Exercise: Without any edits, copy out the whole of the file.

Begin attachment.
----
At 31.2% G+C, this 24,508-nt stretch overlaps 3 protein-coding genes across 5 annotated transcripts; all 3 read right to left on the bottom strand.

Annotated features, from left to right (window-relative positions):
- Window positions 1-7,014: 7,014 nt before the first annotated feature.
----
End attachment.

At 31.2% G+C, this 24,508-nt stretch overlaps 3 protein-coding genes across 5 annotated transcripts; all 3 read right to left on the bottom strand.

Annotated features, from left to right (window-relative positions):
- Window positions 1-7,014: 7,014 nt before the first annotated feature.